The Domain Name <midealership.com> was registered on December 6, 2018. The Domain Name is presently inactive, however prior to the commencement of the proceeding the Domain Name resolved to a website (“Respondent’s Website”) that reproduced the MI Mark, purported to advertise the Complainant’s products for sale and solicited individuals to sign up with the Respondent in order to be authorised dealers in the Complainant’s products. The “contact details” available on the Respondent’s Website expressly referred to the Respondent as “Xiaomi Technology India Private Limited”.
5. Parties’ Contentions
The Complainant makes the following contentions:
(i) that the Domain Name is identical or confusingly similar to the Complainant’s MI Mark;
(ii) that the Respondent has no rights nor any legitimate interests in respect of the Domain Name; and
(iii) that the Domain Name has been registered and is being used in bad faith.
The Complainant is the owner of the MI Mark having registered the MI Mark in the various jurisdictions around the world including China and India. The Domain Name incorporates the MI Mark, adding the term “dealership”, which the Respondent uses as part of its website where it offers counterfeit MI dealerships.
There are no rights or legitimate interests held by the Respondent in respect of the Domain Name. The Complainant has not granted any license or authorization for the Respondent to use the MI Mark. The Respondent does not use the Domain Name for a bona fide purpose or legitimate noncommercial purpose. Rather the Domain Name has been used to resolve to a website where the Respondent impersonates the Complainant and offers to appoint members of the public as authorized dealers/distributors of the Complainant’s products in return for a registration fee. This amounts to a forgery and impersonation of the Complainant in the commission of a fraud.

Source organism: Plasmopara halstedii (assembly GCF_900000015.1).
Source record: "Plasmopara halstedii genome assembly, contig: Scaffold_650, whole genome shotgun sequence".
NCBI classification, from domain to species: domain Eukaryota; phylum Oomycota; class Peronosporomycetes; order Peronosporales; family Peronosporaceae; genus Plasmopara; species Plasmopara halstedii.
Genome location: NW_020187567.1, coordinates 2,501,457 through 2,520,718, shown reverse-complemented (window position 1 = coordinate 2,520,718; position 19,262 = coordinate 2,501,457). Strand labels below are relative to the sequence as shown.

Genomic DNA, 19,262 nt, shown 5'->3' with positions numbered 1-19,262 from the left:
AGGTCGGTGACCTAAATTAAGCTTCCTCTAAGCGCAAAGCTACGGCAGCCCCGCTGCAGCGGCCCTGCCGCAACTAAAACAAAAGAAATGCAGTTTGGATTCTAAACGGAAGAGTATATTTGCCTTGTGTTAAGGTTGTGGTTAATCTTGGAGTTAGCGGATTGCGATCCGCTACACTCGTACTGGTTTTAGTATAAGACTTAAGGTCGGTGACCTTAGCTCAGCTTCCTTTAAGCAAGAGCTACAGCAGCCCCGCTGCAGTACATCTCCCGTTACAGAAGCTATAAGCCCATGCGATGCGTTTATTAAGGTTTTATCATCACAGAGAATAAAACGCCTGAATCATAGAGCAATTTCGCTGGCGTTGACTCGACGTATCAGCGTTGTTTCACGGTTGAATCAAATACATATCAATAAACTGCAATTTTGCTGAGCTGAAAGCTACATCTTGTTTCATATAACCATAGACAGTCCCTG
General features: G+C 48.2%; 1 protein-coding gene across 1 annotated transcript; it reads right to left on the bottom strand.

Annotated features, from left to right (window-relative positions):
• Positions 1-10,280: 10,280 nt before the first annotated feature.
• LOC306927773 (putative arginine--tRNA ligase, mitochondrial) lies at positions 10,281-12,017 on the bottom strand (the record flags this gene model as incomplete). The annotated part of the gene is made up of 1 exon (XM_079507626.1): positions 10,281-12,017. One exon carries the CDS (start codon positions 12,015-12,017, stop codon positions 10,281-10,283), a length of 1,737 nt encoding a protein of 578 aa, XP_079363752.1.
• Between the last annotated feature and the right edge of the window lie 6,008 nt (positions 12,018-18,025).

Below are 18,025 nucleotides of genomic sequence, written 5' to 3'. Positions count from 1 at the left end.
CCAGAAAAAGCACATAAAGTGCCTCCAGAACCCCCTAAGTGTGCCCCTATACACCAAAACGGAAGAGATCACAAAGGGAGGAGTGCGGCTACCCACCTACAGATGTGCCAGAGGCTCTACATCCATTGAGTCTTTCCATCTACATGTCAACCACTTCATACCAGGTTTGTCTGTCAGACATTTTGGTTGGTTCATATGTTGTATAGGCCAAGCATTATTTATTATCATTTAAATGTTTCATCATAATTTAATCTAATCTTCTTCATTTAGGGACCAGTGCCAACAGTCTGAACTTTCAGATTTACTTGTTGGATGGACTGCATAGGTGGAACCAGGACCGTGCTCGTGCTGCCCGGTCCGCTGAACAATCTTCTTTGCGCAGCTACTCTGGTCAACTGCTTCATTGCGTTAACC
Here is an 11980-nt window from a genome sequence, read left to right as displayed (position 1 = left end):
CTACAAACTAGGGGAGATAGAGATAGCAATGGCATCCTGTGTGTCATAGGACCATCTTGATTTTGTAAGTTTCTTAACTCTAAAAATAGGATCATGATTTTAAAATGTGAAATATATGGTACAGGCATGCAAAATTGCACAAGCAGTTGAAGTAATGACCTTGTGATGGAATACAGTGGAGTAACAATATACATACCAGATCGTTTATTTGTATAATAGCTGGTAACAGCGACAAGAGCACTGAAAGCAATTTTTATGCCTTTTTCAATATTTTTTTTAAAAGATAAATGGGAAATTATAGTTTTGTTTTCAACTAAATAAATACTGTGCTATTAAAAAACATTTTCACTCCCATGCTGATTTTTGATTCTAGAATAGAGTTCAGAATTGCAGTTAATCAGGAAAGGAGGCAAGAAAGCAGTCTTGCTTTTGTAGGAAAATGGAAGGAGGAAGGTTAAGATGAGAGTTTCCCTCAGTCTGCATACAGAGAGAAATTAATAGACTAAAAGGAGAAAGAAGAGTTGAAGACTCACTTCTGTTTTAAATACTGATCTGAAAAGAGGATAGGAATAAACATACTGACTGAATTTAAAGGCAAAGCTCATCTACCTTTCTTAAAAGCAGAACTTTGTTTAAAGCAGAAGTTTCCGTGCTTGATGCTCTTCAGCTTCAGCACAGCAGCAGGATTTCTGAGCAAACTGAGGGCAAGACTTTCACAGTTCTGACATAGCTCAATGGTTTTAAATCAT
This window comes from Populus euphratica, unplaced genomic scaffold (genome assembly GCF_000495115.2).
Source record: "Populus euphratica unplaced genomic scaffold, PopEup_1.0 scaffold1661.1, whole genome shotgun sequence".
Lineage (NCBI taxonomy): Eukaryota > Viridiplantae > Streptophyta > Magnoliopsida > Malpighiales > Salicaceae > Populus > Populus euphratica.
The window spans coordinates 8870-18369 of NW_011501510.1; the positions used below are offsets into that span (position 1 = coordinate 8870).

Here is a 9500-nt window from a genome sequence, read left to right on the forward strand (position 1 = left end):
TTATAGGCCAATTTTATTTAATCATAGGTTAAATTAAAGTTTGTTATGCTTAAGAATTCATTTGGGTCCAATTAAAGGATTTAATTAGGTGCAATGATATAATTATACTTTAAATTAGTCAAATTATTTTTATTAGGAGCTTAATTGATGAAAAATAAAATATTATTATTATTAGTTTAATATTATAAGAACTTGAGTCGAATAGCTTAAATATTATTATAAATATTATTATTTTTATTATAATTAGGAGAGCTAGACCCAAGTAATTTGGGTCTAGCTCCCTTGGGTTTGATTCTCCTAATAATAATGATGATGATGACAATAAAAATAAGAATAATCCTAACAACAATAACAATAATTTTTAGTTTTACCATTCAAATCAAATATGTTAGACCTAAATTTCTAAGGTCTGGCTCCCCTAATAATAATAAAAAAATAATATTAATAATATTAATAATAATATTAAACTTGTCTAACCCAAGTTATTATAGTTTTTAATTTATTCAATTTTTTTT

The Domain Name was registered and is being used in bad faith. The Domain Name has been used to create a website that impersonates the Complainant for the purpose of deceiving visitors and obtaining commercial gain.
The Respondent did not reply to the Complainant’s contentions.
6. Discussion and Findings
A. Identical or Confusingly Similar
To prove this element the Complainant must have trade or service mark rights and the Domain Name must be identical or confusingly similar to the Complainant’s trade or service mark.
The Complainant is the owner of the MI Mark, having registrations for the MI Mark as a trade mark in, amongst other places, the United States of America, China and India.
The Domain Name is confusingly similar to the MI Mark as it reproduces the letters (without stylisation) of the MI Mark in their entirety, with the addition of the descriptive term, “dealership” and the generic Top-Level Domain (“gTLD”) “.com”, which can be discounted for the purposes of comparison. The addition of a descriptive term to a complainant’s mark does not prevent a finding of confusing similarity. See section 1.8 of the WIPO Overview of WIPO Panel Views on Selected UDRP Questions, Third Edition (“WIPO Overview 3.0”).